David C. Onley, who served as Ontario's 28th lieutenant-governor, has died at the age of 72, the lieutenant-governor's office said Saturday evening.
Serving from 2007 to 2014, Onley was the first person with a physical disability to hold the post, a statement from Lt.-Gov. Elizabeth Dowdeswell reads.
"Whenever Mr. Onley entered a room, those present saw beyond physical limitations. They saw a person they liked and admired," she said. "There is no doubt that his legacy has positively impacted the lives of people across Ontario."
Onley had disabilities stemming from a childhood bout with polio, and he used a motorized scooter. Before taking office, he had a career in television journalism, which included a focus on science and technology reporting, Dowdeswell said.
He then served as chair of the Accessibility Standards Advisory Council and was a member of the accessibility councils for the Rogers Centre and the Air Canada Centre, she said, describing Onley as an "active advocate" for improved access to employment for people with disabilities.
During his term, Dowdeswell says, Onley also channelled his passion for access to opportunities into expanding literacy and education programs for Indigenous people in Ontario while "emphasizing the importance of reconciliation."
Later in life, Dowdeswell said, he acted as a special adviser on accessibility within the Ontario government and as a senior lecturer at the University of Toronto Scarborough.
Onley is survived by his wife, Ruth Ann, and children Jonathan, Robert, and Michael, Dowdeswell said.
'A man of dignity'
Politicians and colleagues remembered Onley's character and advocacy upon the news of his death.
"He was such a man of dignity and so respectful of the political process and the need to analyze what was going on. I have such a deep respect for him," former Ontario premier Kathleen Wynne told CBC News Network on Saturday.
"It was so clear that he was thrilled to be in the role of lieutenant-governor, but his passion was to demonstrate that everyone should have a chance to live to their fullest," Wynne said of his advocacy for people with disabilities.
Ontario Premier Doug Ford issued a statement Sunday saying he was "deeply saddened" to hear about Onley's death.
"As Lieutenant Governor, and throughout his life, he worked tirelessly to raise public awareness about accessibility issues, encouraging people to 'see the ability, rather than the disability,"' the statement reads.
"His contributions to the province and his unwavering commitment to public service will long be remembered and celebrated."
WATCH | David Onley reflected on his time as lieutenant-governor when he wrapped up his term:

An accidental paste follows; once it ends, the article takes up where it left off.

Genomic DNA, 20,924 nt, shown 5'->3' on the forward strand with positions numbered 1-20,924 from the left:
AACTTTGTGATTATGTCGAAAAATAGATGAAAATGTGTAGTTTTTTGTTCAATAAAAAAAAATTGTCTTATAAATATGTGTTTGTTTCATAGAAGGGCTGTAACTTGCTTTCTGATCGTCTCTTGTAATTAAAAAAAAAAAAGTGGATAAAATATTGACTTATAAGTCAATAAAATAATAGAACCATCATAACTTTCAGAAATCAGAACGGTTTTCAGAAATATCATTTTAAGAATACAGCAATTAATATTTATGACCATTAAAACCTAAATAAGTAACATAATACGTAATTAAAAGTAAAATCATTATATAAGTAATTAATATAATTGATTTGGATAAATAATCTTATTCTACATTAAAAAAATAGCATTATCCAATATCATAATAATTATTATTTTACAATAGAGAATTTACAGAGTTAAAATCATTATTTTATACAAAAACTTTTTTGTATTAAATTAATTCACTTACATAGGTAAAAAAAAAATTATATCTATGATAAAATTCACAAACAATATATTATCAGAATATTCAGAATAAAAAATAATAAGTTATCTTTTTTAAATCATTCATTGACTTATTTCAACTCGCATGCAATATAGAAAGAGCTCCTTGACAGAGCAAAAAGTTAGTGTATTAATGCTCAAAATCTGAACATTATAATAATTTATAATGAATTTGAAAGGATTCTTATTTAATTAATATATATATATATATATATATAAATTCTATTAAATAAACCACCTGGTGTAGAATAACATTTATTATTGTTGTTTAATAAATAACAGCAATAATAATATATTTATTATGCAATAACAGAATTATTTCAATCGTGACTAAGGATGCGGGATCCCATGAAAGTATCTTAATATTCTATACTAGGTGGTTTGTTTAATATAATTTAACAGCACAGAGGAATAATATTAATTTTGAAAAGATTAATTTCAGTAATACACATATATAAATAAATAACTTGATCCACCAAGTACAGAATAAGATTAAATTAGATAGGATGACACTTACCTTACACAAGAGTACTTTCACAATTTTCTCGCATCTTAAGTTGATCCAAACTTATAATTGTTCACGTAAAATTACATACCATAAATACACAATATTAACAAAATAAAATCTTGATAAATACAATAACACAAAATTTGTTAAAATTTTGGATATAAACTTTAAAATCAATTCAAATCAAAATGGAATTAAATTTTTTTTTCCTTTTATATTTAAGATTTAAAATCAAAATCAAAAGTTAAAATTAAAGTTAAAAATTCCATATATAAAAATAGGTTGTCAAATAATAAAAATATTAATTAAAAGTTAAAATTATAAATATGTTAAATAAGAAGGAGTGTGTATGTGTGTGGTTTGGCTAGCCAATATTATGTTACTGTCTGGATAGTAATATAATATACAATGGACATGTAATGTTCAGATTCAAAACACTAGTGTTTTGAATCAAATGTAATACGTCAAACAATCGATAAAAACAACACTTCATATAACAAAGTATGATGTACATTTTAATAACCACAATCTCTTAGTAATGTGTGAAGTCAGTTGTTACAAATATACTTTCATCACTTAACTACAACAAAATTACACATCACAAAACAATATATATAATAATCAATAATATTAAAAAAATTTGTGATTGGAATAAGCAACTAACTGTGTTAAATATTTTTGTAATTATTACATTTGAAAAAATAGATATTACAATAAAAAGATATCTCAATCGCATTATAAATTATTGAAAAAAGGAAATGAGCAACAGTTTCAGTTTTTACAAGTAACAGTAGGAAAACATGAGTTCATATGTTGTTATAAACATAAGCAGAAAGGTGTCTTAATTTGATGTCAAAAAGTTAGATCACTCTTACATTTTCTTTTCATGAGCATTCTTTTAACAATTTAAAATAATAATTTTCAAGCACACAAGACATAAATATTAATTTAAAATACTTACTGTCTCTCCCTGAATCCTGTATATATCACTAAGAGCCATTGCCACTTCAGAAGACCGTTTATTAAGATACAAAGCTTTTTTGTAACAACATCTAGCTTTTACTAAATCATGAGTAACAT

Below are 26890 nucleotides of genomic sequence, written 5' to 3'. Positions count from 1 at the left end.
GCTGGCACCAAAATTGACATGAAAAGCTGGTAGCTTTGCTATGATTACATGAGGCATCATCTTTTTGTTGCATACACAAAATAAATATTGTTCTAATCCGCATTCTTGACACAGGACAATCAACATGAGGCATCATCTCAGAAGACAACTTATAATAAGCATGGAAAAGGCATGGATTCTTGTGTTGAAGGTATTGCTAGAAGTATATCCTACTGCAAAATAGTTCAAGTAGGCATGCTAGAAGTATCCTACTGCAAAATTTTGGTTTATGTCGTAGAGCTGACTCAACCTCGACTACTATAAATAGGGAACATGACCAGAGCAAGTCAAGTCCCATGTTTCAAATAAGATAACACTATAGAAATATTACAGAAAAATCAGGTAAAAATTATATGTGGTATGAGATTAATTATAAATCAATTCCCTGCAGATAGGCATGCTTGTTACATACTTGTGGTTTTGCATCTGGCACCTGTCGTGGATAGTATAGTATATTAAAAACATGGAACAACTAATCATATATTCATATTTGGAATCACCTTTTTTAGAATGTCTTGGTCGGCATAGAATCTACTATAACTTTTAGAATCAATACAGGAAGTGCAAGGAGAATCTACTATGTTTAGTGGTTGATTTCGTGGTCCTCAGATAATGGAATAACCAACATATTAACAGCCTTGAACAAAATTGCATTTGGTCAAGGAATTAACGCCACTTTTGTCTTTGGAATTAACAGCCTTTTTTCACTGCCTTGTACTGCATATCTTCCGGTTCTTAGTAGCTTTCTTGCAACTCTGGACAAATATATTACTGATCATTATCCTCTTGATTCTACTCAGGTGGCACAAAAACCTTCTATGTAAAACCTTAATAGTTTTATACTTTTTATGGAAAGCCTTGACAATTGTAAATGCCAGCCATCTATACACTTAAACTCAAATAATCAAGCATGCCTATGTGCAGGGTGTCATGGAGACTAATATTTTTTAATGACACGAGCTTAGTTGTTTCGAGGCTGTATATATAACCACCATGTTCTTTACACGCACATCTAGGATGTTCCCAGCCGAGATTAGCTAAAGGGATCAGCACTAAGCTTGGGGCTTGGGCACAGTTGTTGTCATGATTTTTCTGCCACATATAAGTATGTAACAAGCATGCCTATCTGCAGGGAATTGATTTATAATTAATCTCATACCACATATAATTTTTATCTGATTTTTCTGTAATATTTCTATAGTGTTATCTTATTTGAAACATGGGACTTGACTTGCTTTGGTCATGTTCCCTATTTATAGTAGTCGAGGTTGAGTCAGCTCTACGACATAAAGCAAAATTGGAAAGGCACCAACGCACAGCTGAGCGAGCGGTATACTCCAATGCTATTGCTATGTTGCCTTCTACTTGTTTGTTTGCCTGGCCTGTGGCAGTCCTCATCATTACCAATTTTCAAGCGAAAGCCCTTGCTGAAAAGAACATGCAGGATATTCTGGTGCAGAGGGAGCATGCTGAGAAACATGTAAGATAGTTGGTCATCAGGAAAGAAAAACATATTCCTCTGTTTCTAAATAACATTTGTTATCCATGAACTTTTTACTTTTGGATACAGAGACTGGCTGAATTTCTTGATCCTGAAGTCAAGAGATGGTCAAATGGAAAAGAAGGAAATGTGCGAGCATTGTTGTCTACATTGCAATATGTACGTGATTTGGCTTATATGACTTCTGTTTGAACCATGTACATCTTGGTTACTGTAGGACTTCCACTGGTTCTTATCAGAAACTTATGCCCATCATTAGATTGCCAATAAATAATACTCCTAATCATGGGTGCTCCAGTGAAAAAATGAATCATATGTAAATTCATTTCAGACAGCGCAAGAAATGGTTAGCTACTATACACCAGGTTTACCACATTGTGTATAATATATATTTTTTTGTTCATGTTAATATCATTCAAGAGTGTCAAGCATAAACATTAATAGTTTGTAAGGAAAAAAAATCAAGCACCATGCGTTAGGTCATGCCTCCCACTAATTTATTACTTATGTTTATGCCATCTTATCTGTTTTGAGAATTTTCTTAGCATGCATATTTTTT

Onley was a "proud" graduate of the University of Toronto Scarborough, where he returned as a lecturer upon vacating his post as lieutenant-governor.
University president Meric Gertler said the school was honoured to have Onley as its special ambassador for the 2015 Pan American and Parapan American Games.
"We send our deepest condolences to the Onley family at this very sad time. We will miss this true gentleman," reads a statement from Gertler posted on Twitter.
Toronto Mayor John Tory said he was "so sad" to hear of Onley's death, calling him a "gracious and committed" lieutenant-governor even after his period in office.
"We are all thankful for his legacy of championing disability issues and fighting for accessibility for everyone," Tory said in a statement.
Onley's political legacy
Onley "made history" throughout his seven years in office, the advocacy group Accessibility for Ontarians with Disabilities Act (AODA) Alliance said in a statement.
"David Onley was a good friend, trusted advisor and comrade in arms in the campaign for accessibility for people with disabilities," said David Lepofsky, the chair of the alliance.
Just a few months ago, Lepofsky says Onley helped campaign for AODA Alliance to give testimony on Bill C-22, the proposed Canada Disability Benefit Act.
In early 2019, Onley delivered his review of the AODA. The report described Ontario as "mostly inaccessible" and criticized the current Ford government, as well as previous Liberal administrations, for failing to follow through on the 2005 law's promise of making the province fully accessible by 2025.
"This is a matter of civil rights, and people with disabilities are being discriminated against on a daily basis in multiple ways," he said at the time.
When commenting on the Ontario government's progress on his report in February, Onley made note of the lack of firm dates and commitments in the Advancing Accessibility in Ontario framework, which aims to improve accessibility in the province and was informed by the recommendations in Onley's report.
"These governments do not exist to solve problems. They create offices, positions and ideas. But they're not solutions," Onley said.